Technique matters – if you don’t have the right technique, you won’t get the results you want.
Abraham Verghese says “I don’t know” at the bedside!
Respect for the learner: avoid “pimping,” saying “you should know this,” “here’s an easy one,” etc.
– Residents are trying to build up a rapport with their patients, and we should avoid undermining that rapport.
– Start instead with “let me show you a new technique,” or “you may not have seen this yet…”
Respect for the patient: Be empathetic and aware of the patient’s feelings, but also understand that physical exam will inconvenience the patient in a minor way. Two rules: 1. The patient has to be willing – has to know it is purely educational rounds and not for medical care. 2. Patient should be able to understand what is being said.
- What is your chief complaint / what brought you to the hospital?
- What physical signs should we look for to diagnose that complaint?
Recipe for successful teaching rounds at the bedside:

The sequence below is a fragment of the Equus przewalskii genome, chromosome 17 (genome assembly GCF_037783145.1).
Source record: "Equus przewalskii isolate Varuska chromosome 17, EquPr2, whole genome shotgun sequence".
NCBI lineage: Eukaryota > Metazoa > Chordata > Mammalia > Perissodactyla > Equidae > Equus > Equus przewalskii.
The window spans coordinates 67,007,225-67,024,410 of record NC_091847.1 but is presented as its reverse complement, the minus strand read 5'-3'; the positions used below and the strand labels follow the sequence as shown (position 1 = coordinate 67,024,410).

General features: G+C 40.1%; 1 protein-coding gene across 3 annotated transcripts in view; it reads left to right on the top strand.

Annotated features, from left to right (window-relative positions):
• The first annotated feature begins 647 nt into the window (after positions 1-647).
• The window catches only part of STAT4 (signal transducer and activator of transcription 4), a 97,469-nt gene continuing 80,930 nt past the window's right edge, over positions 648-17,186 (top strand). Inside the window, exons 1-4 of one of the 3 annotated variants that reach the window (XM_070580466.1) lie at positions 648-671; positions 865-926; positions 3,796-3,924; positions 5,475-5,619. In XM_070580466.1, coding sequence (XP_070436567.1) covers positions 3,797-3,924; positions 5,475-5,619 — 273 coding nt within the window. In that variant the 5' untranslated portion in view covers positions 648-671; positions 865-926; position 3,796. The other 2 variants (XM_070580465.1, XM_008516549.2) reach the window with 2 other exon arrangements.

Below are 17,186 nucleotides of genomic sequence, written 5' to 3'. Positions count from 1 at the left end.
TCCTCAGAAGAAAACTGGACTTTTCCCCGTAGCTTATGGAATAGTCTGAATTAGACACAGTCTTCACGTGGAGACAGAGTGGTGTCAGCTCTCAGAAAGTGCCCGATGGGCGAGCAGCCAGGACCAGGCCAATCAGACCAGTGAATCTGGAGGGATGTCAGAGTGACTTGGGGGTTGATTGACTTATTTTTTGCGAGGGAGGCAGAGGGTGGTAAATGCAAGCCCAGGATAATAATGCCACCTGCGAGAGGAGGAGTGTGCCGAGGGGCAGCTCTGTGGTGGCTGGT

- Set the agenda: pre-brief with learners and, when possible, with the patient.
- Learning climate: make sure everyone knows their role and the reason for the visit. Introduce and re-introduce.
- Ask the patient what has been done well and poorly in their care before, how they like to be treated…
- Role model: pay attention to body language and position, show patients the respect they deserve.
- Basic stuff: ask how the patient would like to be addressed, get at eye level, ask permission prior to exam
- Ask permission and explain to the patient what everyone is doing when examining the patient.
- Make sure learners practice.
- Have an understanding of how learners often mess it up.
– carotid comes out at you, whereas IJV is more of a depression
– IJV moves with inspiration and frequently disappears
We are not only teaching observation and technique with physical exam, but also JUDGMENT – different physicians interpret things differently, whether it’s a JVP or a CXR or a CT scan.